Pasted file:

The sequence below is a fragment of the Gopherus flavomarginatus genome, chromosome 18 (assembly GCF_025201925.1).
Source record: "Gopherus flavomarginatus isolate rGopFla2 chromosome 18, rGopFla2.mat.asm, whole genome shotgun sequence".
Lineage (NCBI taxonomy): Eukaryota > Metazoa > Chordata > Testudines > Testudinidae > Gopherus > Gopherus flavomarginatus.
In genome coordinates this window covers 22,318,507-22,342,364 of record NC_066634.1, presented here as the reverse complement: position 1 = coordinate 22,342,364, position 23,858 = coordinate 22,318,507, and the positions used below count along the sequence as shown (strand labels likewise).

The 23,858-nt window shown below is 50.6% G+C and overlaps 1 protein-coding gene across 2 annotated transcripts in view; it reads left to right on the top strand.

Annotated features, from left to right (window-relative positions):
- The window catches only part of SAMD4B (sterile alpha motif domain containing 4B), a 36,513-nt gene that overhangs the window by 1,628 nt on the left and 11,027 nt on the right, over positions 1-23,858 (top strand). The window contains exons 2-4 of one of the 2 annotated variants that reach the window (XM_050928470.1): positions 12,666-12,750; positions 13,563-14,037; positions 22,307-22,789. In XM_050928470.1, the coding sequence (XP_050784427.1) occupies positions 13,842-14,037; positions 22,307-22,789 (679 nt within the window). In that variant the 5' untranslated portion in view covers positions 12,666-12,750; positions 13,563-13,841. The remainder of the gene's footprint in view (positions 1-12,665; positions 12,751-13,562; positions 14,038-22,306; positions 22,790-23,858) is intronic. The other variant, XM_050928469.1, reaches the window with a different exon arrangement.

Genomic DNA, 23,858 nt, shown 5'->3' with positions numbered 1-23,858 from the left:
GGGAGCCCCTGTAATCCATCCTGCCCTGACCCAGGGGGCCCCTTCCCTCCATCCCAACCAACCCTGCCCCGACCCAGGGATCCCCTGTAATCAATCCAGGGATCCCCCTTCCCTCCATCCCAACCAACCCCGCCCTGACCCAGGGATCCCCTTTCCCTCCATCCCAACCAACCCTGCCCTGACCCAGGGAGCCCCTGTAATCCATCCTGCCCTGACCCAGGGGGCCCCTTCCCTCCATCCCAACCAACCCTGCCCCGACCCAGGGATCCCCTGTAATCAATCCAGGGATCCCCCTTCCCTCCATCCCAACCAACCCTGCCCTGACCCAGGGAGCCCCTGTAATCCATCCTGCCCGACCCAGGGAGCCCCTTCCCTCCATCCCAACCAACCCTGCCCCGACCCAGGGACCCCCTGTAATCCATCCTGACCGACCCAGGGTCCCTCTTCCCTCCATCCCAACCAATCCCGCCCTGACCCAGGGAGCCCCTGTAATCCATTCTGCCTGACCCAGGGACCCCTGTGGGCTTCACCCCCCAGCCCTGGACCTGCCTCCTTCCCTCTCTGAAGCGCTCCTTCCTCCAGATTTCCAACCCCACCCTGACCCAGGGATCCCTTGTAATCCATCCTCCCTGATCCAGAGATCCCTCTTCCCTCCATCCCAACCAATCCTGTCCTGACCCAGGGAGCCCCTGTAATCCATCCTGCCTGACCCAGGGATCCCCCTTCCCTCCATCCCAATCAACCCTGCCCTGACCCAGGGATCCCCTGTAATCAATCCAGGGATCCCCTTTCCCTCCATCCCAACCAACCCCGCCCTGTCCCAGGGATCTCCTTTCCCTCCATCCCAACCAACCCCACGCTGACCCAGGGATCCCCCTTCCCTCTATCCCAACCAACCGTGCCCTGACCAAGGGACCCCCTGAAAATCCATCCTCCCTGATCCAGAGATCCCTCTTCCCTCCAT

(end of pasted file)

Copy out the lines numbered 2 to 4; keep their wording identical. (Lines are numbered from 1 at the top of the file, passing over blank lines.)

Source record: "Gopherus flavomarginatus isolate rGopFla2 chromosome 18, rGopFla2.mat.asm, whole genome shotgun sequence".
Lineage (NCBI taxonomy): Eukaryota > Metazoa > Chordata > Testudines > Testudinidae > Gopherus > Gopherus flavomarginatus.
In genome coordinates this window covers 22,318,507-22,342,364 of record NC_066634.1, presented here as the reverse complement: position 1 = coordinate 22,342,364, position 23,858 = coordinate 22,318,507, and the positions used below count along the sequence as shown (strand labels likewise).